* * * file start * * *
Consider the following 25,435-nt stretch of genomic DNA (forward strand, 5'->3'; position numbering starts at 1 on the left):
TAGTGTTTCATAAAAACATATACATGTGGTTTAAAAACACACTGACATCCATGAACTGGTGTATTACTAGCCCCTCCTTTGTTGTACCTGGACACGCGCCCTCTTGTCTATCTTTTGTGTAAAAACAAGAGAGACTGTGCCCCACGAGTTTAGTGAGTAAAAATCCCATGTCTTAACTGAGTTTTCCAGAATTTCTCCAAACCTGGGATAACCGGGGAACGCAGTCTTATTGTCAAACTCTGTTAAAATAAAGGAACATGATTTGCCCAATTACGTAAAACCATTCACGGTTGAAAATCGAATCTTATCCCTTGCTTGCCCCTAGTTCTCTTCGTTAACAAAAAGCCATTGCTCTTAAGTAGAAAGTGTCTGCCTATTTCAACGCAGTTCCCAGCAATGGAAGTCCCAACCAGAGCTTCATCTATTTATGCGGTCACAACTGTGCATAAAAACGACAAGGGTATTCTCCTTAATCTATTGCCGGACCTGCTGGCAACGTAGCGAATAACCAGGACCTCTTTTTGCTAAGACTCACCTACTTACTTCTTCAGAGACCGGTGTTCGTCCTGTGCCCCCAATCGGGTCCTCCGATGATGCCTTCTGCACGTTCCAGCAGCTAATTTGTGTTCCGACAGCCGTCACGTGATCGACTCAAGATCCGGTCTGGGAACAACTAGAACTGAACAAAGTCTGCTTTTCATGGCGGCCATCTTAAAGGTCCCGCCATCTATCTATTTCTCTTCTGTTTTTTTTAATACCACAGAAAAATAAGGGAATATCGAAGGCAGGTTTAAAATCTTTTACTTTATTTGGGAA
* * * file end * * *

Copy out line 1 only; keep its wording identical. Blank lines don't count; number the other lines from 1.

Consider the following 25,435-nt stretch of genomic DNA (forward strand, 5'->3'; position numbering starts at 1 on the left):